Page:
Portraits of Wildflowers

Perspectives on Nature Photography

Sunset over the Guadalupe Mountains

with 13 comments


Not long after we’d left El Capitán and the sumacs behind us on November 9th last year, I glimpsed colors in my rear-view mirror that were not only brighter than those of fall foliage but also more ephemeral. I pulled over, put a long lens on the camera, and took pictures looking back while the light lasted. Notice how the stray illuminated cloud in the upper left partly counterbalances the dark profile of the Guadalupe Mountains at the lower right.

© 2017 Steven Schwartzman

Written by Steve Schwartzman

January 14, 2017 at 5:00 AM

13 Responses

Subscribe to comments with RSS.

  1. Is that a stray cloud, or an extension of the lighted clouds below that’s been obscured by a layer of closer clouds? It surely looks as though there are striations in that stretch of black across the sky, and it seems to be a different black than that at the top of the photo. In any event, it certainly makes a beautiful image even more interesting.


    January 14, 2017 at 7:11 AM

    • In answer to the “or” in your question I’ll be inclusive and say that both make sense. Across much of the top of the photograph there does seem to be an obscuring band, which to my mind turns that cloud in the upper left into a stray, at least in terms of the composition of the resulting picture.

      Steve Schwartzman

      January 14, 2017 at 7:30 AM

  2. How often do I glimpse a sunset in the rear mirror and wish I had a camera pointing in that direction. Frustratingly there are hardly ever any places to pull in to until far too late.


    January 14, 2017 at 7:50 AM

    • One good thing I found in the wide open spaces of west Texas is that it wasn’t hard to pull over whenever I wanted to. Elsewhere I’ve sometimes had your experience of not finding a spot to stop when I wanted to.

      Steve Schwartzman

      January 14, 2017 at 9:52 AM

  3. Ah, the rear view mirror… how many times does it lend a stunning, almost “afterthought” of our journey. Very beautiful capture, Steve!


    January 14, 2017 at 8:20 AM

    • Your notion of an afterthought is apt here. The pictures showing this sunset were the last I took on our long trip. The next day, the twenty-sixth of the adventure, we traveled home to Austin and I didn’t take a single photograph.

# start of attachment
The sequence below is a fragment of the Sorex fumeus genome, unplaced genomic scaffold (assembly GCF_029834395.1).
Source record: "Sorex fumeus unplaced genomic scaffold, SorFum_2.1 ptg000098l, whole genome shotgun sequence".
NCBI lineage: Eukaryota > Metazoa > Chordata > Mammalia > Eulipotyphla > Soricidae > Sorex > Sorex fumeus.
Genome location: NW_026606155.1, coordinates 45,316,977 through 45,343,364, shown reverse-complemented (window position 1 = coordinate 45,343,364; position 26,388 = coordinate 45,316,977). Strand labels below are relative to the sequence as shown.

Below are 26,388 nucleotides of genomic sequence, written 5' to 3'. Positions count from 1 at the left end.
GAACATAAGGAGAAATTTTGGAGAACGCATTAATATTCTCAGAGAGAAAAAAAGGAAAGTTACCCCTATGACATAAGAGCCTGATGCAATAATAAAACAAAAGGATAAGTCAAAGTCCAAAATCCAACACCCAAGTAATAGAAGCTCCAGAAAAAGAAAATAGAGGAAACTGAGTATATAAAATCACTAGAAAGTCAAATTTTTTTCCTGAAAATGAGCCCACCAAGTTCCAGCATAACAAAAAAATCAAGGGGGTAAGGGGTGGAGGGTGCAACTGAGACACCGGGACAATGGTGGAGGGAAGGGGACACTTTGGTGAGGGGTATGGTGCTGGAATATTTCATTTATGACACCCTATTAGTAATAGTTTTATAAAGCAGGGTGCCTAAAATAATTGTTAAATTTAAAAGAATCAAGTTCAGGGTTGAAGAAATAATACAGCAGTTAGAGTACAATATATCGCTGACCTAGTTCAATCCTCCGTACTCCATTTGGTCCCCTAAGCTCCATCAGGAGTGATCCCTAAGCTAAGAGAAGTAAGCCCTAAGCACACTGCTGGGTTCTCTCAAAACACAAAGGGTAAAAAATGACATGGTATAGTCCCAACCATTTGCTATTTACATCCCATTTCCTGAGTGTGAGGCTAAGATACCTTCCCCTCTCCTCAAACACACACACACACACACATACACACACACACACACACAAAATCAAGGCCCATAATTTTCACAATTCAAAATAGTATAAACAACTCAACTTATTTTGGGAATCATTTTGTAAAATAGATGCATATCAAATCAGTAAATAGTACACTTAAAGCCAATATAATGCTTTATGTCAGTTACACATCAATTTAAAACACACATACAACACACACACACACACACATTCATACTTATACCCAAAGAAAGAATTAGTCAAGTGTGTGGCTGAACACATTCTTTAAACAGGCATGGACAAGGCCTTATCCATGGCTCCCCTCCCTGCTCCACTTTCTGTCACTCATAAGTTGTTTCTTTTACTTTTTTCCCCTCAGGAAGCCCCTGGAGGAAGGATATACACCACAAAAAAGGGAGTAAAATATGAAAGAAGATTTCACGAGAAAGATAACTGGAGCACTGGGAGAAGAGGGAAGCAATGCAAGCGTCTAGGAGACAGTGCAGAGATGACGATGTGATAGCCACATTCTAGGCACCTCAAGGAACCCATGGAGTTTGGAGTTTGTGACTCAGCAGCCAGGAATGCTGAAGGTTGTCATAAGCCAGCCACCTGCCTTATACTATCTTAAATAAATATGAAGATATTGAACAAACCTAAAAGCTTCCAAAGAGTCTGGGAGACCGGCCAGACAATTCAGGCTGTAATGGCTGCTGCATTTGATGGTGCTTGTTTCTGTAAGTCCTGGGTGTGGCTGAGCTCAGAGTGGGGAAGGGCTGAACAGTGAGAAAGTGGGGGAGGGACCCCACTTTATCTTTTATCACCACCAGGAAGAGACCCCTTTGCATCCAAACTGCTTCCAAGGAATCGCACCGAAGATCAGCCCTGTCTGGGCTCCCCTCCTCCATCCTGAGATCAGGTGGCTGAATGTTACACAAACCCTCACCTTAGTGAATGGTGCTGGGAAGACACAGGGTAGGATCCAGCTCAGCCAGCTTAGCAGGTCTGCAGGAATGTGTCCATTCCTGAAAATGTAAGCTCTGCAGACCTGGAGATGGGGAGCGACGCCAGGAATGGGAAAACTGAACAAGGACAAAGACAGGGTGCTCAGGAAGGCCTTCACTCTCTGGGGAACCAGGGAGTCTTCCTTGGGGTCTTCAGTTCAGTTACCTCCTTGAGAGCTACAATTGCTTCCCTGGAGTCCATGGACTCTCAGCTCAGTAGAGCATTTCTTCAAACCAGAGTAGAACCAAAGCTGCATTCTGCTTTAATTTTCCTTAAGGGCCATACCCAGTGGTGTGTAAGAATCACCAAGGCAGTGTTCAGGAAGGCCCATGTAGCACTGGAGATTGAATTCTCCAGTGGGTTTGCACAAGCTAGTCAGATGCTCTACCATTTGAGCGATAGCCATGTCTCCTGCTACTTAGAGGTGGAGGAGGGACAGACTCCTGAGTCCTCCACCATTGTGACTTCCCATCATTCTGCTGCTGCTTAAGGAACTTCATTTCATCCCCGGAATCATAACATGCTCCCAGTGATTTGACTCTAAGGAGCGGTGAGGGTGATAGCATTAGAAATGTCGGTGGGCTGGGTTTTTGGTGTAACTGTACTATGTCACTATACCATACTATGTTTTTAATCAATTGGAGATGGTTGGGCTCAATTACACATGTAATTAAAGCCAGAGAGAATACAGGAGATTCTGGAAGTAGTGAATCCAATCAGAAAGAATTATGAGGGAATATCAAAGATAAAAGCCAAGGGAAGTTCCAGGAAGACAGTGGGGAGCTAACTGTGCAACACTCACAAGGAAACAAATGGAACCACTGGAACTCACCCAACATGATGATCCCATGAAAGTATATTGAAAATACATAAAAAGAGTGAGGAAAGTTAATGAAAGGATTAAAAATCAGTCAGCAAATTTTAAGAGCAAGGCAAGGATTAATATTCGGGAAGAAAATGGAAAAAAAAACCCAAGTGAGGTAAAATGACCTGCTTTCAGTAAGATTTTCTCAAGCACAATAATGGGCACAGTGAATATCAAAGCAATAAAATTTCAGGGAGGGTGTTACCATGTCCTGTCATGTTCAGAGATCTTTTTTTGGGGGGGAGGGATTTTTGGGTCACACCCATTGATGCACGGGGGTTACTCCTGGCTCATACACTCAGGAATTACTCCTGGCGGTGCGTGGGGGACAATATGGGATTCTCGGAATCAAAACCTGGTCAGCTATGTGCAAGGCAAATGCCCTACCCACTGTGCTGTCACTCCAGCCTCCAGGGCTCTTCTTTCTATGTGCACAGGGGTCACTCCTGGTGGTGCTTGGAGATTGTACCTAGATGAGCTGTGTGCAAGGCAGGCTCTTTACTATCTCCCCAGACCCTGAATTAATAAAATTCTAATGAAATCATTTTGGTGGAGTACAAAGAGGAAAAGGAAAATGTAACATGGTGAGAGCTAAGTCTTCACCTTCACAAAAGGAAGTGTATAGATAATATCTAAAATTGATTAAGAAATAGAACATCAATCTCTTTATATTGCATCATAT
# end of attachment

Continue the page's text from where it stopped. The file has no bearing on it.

Steve Schwartzman

      January 14, 2017 at 9:56 AM

  4. Great shot, Steve. To me, it looks somewhat threatening.


    January 14, 2017 at 9:05 AM

  5. Hey Steve .. so powerful! I would have stopped too. Very pleased that you did …


    January 18, 2017 at 12:20 PM

    • Yes, I was compelled to stop. Only after I got out of the car could I look back and see clearly.

      Steve Schwartzman

      January 18, 2017 at 2:10 PM

  6. A beautiful molten sky, Steve! I don’t comment too often, but I am always impressed with your work, and there is always something new to learn on your site. Those rapidly changing scenes at day’s beginning and end are ephemeral. Sometimes I have been lucky, often I am too slow.

    Lavinia Ross

    January 22, 2017 at 9:55 PM

    • Thanks, Lavinia. I appreciate your continuing interest in my pictures from nature. I never get tired of learning, and as a long-time teacher I enjoy passing along new knowledge.

      Steve Schwartzman

      January 22, 2017 at 9:59 PM

  7. […] we continued on to New Mexico, the dark clouds played a role in the dramatic sunset you saw here early last […]

Leave a Reply

Fill in your details below or click an icon to log in:

WordPress.com Logo

You are commenting using your WordPress.com account. Log Out /  Change )

Google photo

You are commenting using your Google account. Log Out /  Change )

Twitter picture

You are commenting using your Twitter account. Log Out /  Change )

Facebook photo

You are commenting using your Facebook account. Log Out /  Change )

Connecting to %s

%d bloggers like this: